He and his grad-school girlfriend, Deann Groen, a Wheaton native, then launched a catering business in Ann Arbor. From 1978 to 1979, they also filmed a low-budget PBS show called Cooking Mexican, with Deann producing and Bayless at the stove.
A year later, Bayless was dividing his time between Cleveland, where he had been named executive chef of a high-profile Mexican restaurant, and Los Angeles, where he was developing menus for a Mexican American chain. In addition, he and Deann, now married, were working their way across Mexico, setting up house in various regions and exploring the cuisine. “It was an exciting and difficult time,” Deann recalls.
From the beginning, Bayless took a serious approach to Mexican cooking—a radical idea for the 1980s. In 1987, when Rick and Deann’s Authentic Mexican: Regional Cooking from the Heart of Mexico was published, it was the first American cookbook to treat Mexican food as seriously as French or Italian cuisine. In a pioneering marketing move, the book debuted just one month before Bayless’s new restaurant, Frontera Grill, opened in River North. The accolades came thick and fast: The James Beard Foundation named Frontera its restaurant of the year; Food & Wine put Bayless on its list of best new chefs.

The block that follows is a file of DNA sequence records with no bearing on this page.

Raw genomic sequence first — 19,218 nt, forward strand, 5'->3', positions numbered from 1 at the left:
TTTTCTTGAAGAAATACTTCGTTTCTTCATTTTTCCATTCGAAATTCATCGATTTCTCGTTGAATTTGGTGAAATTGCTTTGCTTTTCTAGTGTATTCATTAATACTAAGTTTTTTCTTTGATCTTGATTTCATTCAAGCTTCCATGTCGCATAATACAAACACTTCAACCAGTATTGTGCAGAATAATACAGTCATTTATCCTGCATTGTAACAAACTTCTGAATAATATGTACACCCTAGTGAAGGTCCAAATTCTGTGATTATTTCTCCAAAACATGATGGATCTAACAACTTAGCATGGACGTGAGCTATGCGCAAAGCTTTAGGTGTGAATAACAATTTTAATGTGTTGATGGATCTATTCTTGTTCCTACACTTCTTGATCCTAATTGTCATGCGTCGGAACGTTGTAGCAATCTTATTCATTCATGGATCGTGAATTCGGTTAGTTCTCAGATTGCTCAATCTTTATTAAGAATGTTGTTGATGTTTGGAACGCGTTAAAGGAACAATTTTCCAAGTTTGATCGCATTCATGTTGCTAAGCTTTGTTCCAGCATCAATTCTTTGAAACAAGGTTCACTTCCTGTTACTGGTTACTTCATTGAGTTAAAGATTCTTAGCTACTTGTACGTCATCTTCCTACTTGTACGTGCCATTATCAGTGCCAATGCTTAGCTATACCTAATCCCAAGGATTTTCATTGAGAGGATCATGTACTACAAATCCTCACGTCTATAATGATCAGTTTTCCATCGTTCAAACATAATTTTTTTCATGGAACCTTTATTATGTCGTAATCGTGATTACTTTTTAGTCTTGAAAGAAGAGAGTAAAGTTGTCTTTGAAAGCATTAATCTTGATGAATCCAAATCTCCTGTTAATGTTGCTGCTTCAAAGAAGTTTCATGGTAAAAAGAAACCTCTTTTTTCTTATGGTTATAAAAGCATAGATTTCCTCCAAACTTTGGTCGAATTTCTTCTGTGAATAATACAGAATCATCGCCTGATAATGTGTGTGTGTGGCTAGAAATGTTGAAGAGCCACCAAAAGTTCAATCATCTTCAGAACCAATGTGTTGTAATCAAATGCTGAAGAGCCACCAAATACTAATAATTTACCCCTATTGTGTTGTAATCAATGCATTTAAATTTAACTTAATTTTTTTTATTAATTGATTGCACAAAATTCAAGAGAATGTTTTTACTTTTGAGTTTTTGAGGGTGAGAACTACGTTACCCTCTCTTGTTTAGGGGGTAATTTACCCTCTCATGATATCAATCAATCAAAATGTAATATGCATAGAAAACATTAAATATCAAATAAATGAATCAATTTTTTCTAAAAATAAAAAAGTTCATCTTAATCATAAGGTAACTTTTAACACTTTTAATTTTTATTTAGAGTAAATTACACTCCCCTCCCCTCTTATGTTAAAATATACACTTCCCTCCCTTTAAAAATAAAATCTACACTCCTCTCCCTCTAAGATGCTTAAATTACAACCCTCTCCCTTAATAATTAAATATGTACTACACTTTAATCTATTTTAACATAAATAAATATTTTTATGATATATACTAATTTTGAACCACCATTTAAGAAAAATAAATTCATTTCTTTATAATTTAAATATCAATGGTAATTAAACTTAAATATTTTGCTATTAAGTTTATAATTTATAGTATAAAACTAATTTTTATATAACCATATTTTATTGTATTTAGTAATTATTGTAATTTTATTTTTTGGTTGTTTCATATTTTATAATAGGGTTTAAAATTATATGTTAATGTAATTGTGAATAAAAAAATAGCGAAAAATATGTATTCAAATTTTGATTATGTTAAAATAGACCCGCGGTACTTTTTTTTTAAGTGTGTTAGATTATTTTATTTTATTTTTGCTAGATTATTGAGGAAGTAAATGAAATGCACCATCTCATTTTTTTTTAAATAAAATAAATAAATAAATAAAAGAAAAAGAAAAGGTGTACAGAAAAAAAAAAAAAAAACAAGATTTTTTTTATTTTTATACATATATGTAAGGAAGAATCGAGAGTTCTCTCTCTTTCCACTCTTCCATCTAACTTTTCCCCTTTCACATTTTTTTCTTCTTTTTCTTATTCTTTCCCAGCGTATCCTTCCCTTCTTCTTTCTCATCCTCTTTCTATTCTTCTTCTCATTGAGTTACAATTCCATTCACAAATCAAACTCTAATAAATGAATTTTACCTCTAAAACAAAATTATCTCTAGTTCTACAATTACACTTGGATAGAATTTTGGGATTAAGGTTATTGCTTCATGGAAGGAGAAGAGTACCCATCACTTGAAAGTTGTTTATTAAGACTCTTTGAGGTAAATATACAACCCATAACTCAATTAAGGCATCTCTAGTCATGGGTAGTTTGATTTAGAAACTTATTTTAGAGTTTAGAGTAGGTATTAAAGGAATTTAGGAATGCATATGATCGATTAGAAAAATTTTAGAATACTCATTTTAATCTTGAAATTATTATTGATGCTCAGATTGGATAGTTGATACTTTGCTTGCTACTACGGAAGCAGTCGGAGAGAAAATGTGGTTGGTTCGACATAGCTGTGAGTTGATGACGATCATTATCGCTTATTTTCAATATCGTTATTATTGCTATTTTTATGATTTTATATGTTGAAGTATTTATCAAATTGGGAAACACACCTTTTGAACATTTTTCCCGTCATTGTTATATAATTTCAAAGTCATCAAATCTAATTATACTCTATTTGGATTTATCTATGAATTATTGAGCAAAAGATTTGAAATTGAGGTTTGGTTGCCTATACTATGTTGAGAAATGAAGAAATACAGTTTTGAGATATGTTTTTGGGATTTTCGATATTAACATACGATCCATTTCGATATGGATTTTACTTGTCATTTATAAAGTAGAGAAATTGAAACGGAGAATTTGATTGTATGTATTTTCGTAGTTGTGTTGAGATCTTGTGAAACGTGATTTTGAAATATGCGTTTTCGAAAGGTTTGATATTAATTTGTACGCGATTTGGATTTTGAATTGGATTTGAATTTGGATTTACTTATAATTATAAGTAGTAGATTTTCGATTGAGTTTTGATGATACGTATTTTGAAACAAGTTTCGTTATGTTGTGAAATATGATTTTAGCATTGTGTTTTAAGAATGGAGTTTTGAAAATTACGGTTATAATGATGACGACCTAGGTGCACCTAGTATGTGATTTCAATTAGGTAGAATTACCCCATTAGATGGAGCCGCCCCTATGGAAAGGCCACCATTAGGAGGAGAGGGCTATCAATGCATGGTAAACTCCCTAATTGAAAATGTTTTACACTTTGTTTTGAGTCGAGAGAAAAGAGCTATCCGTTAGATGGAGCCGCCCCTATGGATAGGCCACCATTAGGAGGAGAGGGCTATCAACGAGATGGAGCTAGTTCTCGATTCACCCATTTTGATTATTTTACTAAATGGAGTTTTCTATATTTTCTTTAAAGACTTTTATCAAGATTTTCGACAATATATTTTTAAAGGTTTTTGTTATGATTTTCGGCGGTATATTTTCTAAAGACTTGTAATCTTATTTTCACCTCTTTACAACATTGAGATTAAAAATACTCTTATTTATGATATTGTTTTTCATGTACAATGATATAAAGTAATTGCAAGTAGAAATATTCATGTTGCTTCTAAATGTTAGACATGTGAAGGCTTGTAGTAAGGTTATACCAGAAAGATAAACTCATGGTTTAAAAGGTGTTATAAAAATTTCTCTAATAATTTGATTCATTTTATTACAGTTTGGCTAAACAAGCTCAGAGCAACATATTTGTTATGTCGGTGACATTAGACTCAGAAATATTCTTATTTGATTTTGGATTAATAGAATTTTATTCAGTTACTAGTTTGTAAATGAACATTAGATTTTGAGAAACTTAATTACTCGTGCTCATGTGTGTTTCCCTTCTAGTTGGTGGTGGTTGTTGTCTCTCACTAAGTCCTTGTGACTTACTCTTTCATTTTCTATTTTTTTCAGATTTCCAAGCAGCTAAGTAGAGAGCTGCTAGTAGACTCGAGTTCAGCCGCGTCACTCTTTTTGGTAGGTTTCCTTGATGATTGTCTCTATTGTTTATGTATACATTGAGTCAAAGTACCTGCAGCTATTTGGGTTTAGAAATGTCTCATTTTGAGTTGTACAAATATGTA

And Bayless the superstar chef was off and running. But he kept feeding his love for the stage. “Everyone in our family is passionate about it,” says Deann, who has a master’s in theatre and continues to produce her husband’s PBS series. She often attends opening nights of plays in Chicago, but Bayless can go only on Sundays—his day off from his restaurants—sometimes taking in two different shows in one day. Their expansive home, a former tavern on a double lot in Bucktown, is frequently the site of fund-raising dinners for Steppenwolf and the circus-theatre company 500 Clown, on whose board Bayless has sat since 2008. The couple’s 20-year-old daughter, Lanie, interned at Lookingglass last summer and majors in playwriting and theatrical production at New York University. “I am super-excited for my dad to be doing this,” she e-mailed from New York. “It is totally cool.”